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It’s Time for American Jews To Recognize a Palestinian State

There’s one question that should guide nations — or you, — in deciding whether to recognize a Palestinian state: Will doing so bring Israel and Palestinians closer to peace, or not? Recognition will help ensure a strong future for the Jewish people.

Spanish President Pedro Sanchez (R) and Irish Prime Minister Simon Harris speak to the press after an April meeting in Dublin at which they expressed willingness to endorse a Palestinian state.,Photo by Moncloa // Forward

There’s one question that should guide nations — or you, or anyone — in deciding whether to recognize a Palestinian state: Will doing so bring Israel and Palestinians closer to peace, or not?

Given the state of the conflict, I give the argument to Team Recognition. It’s time for American Jews to recognize the State of Palestine.

The do-or-die importance of not recognizing the state of Palestine has become an article of faith among mainstream Jewish groups, and thus, among mainstream American Jews. But like most articles of faith, it begs scrutiny. And following Spain, Norway and Ireland’s Wednesday announcement that they will recognize Palestinian statehood — which earned instant condemnation from the government of Israel — it’s clear that scrutiny is more important than ever.

I didn’t always support the preemptive recognition of an independent Palestinian state. In the aftermath of the 1993 Oslo Accords, withholding recognition in order to encourage a continued peace process made a kind of sense, because Yasser Arafat, then the chairman of the Palestinian Liberation Organization, could have pocketed the achievement of recognition without making any meaningful concessions to Israel, or accomplishing any lasting gains for Palestinians.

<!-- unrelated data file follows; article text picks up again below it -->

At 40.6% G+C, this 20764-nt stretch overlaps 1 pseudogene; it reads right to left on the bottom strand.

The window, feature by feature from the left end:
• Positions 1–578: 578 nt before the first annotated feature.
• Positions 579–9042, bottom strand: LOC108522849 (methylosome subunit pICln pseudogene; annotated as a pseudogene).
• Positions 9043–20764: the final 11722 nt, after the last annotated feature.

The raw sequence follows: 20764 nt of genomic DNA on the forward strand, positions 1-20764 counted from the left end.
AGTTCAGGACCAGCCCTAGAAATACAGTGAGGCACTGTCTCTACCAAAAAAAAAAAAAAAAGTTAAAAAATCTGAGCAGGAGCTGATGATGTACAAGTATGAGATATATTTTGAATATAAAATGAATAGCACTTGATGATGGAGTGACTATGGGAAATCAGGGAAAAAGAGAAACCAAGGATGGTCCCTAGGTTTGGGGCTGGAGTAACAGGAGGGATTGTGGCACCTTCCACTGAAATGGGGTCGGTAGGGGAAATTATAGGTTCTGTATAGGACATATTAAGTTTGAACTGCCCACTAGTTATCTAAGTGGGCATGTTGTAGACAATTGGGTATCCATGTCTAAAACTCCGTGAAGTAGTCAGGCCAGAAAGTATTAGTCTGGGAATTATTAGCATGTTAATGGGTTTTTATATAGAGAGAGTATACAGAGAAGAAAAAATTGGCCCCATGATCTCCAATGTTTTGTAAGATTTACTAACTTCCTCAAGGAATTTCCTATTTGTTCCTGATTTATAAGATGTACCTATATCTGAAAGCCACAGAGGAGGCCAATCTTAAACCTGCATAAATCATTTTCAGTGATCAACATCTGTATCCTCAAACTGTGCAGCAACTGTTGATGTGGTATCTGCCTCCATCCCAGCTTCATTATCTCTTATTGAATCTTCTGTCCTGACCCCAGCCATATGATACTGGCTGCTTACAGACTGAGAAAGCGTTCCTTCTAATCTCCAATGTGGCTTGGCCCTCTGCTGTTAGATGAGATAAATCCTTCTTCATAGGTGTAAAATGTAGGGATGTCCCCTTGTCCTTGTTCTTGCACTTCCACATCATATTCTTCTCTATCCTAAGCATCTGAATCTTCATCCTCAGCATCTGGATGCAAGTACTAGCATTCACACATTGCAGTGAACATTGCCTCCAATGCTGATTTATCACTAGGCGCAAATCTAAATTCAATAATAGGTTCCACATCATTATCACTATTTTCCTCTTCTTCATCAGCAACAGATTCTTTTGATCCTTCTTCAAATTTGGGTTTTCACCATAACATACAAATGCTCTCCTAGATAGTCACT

What’s changed? 

Most importantly: Benjamin Netanyahu. In his 16 total years as Israel’s prime minister, Netanyahu has consistently opposed the two-state solution. You can’t use recognition of a Palestinian state as a carrot when Israel’s leader is only interested in sticks. 

That’s the logic Norway’s government employed this week, when, in announcing its recognition, it emphasized the goal of a two-state solution.

“In the midst of a war, with tens of thousands killed and injured,” said Norway’s Prime Minister Jonas Gahr Støre, “we must keep alive the only alternative that offers a political solution for Israelis and Palestinians alike: Two states, living side by side, in peace and security.”

That’s a key point. Recognition is a blow to Hamas and its supporters who don’t want a Palestinian state beside Israel, but a Palestinian state instead of Israel. 

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Recognition creates a political pathway beyond war at a time when Israel’s own Defense Minister, Yoav Gallant, has publicly accused Netanyahu of having no inkling of one. Gaza is in ruins, but recognition sends a message to Palestinians that the world is actively seeking an alternative to Israel’s open-ended occupation of the West Bank, to the cynical Hamas leadership that sparked this destructive cycle of conflict, and to the prospect of Israel asserting long-term control in Gaza.